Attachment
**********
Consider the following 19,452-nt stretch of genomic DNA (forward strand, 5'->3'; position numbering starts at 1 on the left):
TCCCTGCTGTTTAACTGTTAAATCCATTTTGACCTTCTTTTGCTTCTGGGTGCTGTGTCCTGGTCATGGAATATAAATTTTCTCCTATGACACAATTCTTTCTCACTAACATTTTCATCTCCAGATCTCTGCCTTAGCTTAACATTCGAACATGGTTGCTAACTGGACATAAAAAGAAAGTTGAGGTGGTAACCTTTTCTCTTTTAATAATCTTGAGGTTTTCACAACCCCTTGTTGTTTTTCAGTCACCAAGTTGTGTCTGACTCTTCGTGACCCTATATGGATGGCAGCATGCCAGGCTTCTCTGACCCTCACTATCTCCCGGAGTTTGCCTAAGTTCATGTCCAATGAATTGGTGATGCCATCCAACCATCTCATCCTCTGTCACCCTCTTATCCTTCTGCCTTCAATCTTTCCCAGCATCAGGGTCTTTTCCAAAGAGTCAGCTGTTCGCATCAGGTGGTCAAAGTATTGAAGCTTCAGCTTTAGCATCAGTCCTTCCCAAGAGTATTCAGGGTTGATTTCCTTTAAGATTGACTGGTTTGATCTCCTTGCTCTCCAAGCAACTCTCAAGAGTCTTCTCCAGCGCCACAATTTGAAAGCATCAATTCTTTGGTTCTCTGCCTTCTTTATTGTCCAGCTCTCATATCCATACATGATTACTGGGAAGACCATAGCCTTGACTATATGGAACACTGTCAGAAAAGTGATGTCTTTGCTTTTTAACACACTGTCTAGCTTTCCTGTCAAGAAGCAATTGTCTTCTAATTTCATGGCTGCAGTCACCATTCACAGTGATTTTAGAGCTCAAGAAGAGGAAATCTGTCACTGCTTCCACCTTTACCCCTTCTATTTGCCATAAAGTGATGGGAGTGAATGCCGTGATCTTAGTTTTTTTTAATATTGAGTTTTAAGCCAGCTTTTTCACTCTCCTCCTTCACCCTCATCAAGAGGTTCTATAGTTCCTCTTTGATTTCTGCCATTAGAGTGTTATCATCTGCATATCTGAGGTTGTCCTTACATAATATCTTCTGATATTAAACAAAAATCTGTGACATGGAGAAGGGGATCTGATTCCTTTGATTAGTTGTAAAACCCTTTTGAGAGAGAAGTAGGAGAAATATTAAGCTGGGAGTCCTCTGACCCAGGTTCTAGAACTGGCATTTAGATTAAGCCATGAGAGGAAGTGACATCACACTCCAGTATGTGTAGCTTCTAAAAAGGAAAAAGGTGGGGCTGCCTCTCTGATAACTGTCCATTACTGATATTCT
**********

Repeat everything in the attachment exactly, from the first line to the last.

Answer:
Consider the following 19,452-nt stretch of genomic DNA (forward strand, 5'->3'; position numbering starts at 1 on the left):
TCCCTGCTGTTTAACTGTTAAATCCATTTTGACCTTCTTTTGCTTCTGGGTGCTGTGTCCTGGTCATGGAATATAAATTTTCTCCTATGACACAATTCTTTCTCACTAACATTTTCATCTCCAGATCTCTGCCTTAGCTTAACATTCGAACATGGTTGCTAACTGGACATAAAAAGAAAGTTGAGGTGGTAACCTTTTCTCTTTTAATAATCTTGAGGTTTTCACAACCCCTTGTTGTTTTTCAGTCACCAAGTTGTGTCTGACTCTTCGTGACCCTATATGGATGGCAGCATGCCAGGCTTCTCTGACCCTCACTATCTCCCGGAGTTTGCCTAAGTTCATGTCCAATGAATTGGTGATGCCATCCAACCATCTCATCCTCTGTCACCCTCTTATCCTTCTGCCTTCAATCTTTCCCAGCATCAGGGTCTTTTCCAAAGAGTCAGCTGTTCGCATCAGGTGGTCAAAGTATTGAAGCTTCAGCTTTAGCATCAGTCCTTCCCAAGAGTATTCAGGGTTGATTTCCTTTAAGATTGACTGGTTTGATCTCCTTGCTCTCCAAGCAACTCTCAAGAGTCTTCTCCAGCGCCACAATTTGAAAGCATCAATTCTTTGGTTCTCTGCCTTCTTTATTGTCCAGCTCTCATATCCATACATGATTACTGGGAAGACCATAGCCTTGACTATATGGAACACTGTCAGAAAAGTGATGTCTTTGCTTTTTAACACACTGTCTAGCTTTCCTGTCAAGAAGCAATTGTCTTCTAATTTCATGGCTGCAGTCACCATTCACAGTGATTTTAGAGCTCAAGAAGAGGAAATCTGTCACTGCTTCCACCTTTACCCCTTCTATTTGCCATAAAGTGATGGGAGTGAATGCCGTGATCTTAGTTTTTTTTAATATTGAGTTTTAAGCCAGCTTTTTCACTCTCCTCCTTCACCCTCATCAAGAGGTTCTATAGTTCCTCTTTGATTTCTGCCATTAGAGTGTTATCATCTGCATATCTGAGGTTGTCCTTACATAATATCTTCTGATATTAAACAAAAATCTGTGACATGGAGAAGGGGATCTGATTCCTTTGATTAGTTGTAAAACCCTTTTGAGAGAGAAGTAGGAGAAATATTAAGCTGGGAGTCCTCTGACCCAGGTTCTAGAACTGGCATTTAGATTAAGCCATGAGAGGAAGTGACATCACACTCCAGTATGTGTAGCTTCTAAAAAGGAAAAAGGTGGGGCTGCCTCTCTGATAACTGTCCATTACTGATATTCT